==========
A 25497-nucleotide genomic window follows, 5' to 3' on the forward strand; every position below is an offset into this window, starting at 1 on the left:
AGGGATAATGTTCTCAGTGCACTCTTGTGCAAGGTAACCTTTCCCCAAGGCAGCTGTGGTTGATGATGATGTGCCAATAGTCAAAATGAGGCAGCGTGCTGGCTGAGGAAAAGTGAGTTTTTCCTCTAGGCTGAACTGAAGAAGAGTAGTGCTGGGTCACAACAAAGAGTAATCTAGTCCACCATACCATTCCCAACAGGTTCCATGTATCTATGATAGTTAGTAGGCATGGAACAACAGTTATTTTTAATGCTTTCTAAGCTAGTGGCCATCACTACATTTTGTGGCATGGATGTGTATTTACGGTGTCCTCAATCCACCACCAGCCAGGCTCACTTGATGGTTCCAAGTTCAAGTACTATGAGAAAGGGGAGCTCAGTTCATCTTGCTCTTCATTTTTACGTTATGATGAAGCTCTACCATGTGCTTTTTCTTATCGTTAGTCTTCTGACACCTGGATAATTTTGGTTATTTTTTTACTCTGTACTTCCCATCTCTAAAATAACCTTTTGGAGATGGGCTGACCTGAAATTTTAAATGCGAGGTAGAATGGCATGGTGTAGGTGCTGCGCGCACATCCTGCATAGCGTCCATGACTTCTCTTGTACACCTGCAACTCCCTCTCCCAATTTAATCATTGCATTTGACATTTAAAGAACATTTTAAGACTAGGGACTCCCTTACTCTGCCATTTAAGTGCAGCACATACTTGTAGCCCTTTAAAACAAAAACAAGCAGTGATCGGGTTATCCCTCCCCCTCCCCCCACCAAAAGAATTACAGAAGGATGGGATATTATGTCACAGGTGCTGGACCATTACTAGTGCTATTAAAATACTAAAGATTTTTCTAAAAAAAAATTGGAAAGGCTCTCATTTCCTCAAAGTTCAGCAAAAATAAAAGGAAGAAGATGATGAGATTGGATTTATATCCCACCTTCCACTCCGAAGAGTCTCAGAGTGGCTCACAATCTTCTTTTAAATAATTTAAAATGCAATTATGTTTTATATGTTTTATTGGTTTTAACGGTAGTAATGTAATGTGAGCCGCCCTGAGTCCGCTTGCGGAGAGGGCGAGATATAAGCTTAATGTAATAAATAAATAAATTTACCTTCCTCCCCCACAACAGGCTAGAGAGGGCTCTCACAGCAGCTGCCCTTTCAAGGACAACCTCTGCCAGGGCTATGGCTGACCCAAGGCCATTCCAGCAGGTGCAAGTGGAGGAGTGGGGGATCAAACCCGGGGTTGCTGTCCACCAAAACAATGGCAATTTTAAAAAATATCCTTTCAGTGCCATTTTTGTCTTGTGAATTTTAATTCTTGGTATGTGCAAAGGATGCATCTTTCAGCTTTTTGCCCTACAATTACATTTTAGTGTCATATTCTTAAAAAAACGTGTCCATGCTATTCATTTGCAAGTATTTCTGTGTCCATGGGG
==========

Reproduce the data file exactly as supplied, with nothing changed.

A 25497-nucleotide genomic window follows, 5' to 3' on the forward strand; every position below is an offset into this window, starting at 1 on the left:
AGGGATAATGTTCTCAGTGCACTCTTGTGCAAGGTAACCTTTCCCCAAGGCAGCTGTGGTTGATGATGATGTGCCAATAGTCAAAATGAGGCAGCGTGCTGGCTGAGGAAAAGTGAGTTTTTCCTCTAGGCTGAACTGAAGAAGAGTAGTGCTGGGTCACAACAAAGAGTAATCTAGTCCACCATACCATTCCCAACAGGTTCCATGTATCTATGATAGTTAGTAGGCATGGAACAACAGTTATTTTTAATGCTTTCTAAGCTAGTGGCCATCACTACATTTTGTGGCATGGATGTGTATTTACGGTGTCCTCAATCCACCACCAGCCAGGCTCACTTGATGGTTCCAAGTTCAAGTACTATGAGAAAGGGGAGCTCAGTTCATCTTGCTCTTCATTTTTACGTTATGATGAAGCTCTACCATGTGCTTTTTCTTATCGTTAGTCTTCTGACACCTGGATAATTTTGGTTATTTTTTTACTCTGTACTTCCCATCTCTAAAATAACCTTTTGGAGATGGGCTGACCTGAAATTTTAAATGCGAGGTAGAATGGCATGGTGTAGGTGCTGCGCGCACATCCTGCATAGCGTCCATGACTTCTCTTGTACACCTGCAACTCCCTCTCCCAATTTAATCATTGCATTTGACATTTAAAGAACATTTTAAGACTAGGGACTCCCTTACTCTGCCATTTAAGTGCAGCACATACTTGTAGCCCTTTAAAACAAAAACAAGCAGTGATCGGGTTATCCCTCCCCCTCCCCCCACCAAAAGAATTACAGAAGGATGGGATATTATGTCACAGGTGCTGGACCATTACTAGTGCTATTAAAATACTAAAGATTTTTCTAAAAAAAAATTGGAAAGGCTCTCATTTCCTCAAAGTTCAGCAAAAATAAAAGGAAGAAGATGATGAGATTGGATTTATATCCCACCTTCCACTCCGAAGAGTCTCAGAGTGGCTCACAATCTTCTTTTAAATAATTTAAAATGCAATTATGTTTTATATGTTTTATTGGTTTTAACGGTAGTAATGTAATGTGAGCCGCCCTGAGTCCGCTTGCGGAGAGGGCGAGATATAAGCTTAATGTAATAAATAAATAAATTTACCTTCCTCCCCCACAACAGGCTAGAGAGGGCTCTCACAGCAGCTGCCCTTTCAAGGACAACCTCTGCCAGGGCTATGGCTGACCCAAGGCCATTCCAGCAGGTGCAAGTGGAGGAGTGGGGGATCAAACCCGGGGTTGCTGTCCACCAAAACAATGGCAATTTTAAAAAATATCCTTTCAGTGCCATTTTTGTCTTGTGAATTTTAATTCTTGGTATGTGCAAAGGATGCATCTTTCAGCTTTTTGCCCTACAATTACATTTTAGTGTCATATTCTTAAAAAAACGTGTCCATGCTATTCATTTGCAAGTATTTCTGTGTCCATGGGG